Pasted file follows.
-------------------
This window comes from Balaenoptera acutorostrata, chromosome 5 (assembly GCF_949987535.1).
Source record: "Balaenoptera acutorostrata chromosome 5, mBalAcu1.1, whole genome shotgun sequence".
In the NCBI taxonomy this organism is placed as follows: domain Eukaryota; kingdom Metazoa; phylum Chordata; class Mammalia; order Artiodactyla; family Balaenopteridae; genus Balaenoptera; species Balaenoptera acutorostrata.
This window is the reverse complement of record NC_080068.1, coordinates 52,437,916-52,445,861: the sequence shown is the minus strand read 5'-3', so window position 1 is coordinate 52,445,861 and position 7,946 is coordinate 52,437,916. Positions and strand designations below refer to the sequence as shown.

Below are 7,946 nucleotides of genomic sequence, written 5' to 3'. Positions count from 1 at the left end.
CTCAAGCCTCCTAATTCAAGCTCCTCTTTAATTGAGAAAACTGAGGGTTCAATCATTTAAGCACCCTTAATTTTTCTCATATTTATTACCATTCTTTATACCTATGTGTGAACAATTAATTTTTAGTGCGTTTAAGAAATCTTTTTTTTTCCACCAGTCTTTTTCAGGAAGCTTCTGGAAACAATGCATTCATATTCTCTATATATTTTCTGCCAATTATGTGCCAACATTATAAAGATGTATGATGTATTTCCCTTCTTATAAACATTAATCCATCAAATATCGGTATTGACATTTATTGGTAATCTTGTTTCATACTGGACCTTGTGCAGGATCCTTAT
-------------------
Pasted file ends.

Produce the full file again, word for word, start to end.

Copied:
This window comes from Balaenoptera acutorostrata, chromosome 5 (assembly GCF_949987535.1).
Source record: "Balaenoptera acutorostrata chromosome 5, mBalAcu1.1, whole genome shotgun sequence".
In the NCBI taxonomy this organism is placed as follows: domain Eukaryota; kingdom Metazoa; phylum Chordata; class Mammalia; order Artiodactyla; family Balaenopteridae; genus Balaenoptera; species Balaenoptera acutorostrata.
This window is the reverse complement of record NC_080068.1, coordinates 52,437,916-52,445,861: the sequence shown is the minus strand read 5'-3', so window position 1 is coordinate 52,445,861 and position 7,946 is coordinate 52,437,916. Positions and strand designations below refer to the sequence as shown.

Below are 7,946 nucleotides of genomic sequence, written 5' to 3'. Positions count from 1 at the left end.
CTCAAGCCTCCTAATTCAAGCTCCTCTTTAATTGAGAAAACTGAGGGTTCAATCATTTAAGCACCCTTAATTTTTCTCATATTTATTACCATTCTTTATACCTATGTGTGAACAATTAATTTTTAGTGCGTTTAAGAAATCTTTTTTTTTCCACCAGTCTTTTTCAGGAAGCTTCTGGAAACAATGCATTCATATTCTCTATATATTTTCTGCCAATTATGTGCCAACATTATAAAGATGTATGATGTATTTCCCTTCTTATAAACATTAATCCATCAAATATCGGTATTGACATTTATTGGTAATCTTGTTTCATACTGGACCTTGTGCAGGATCCTTAT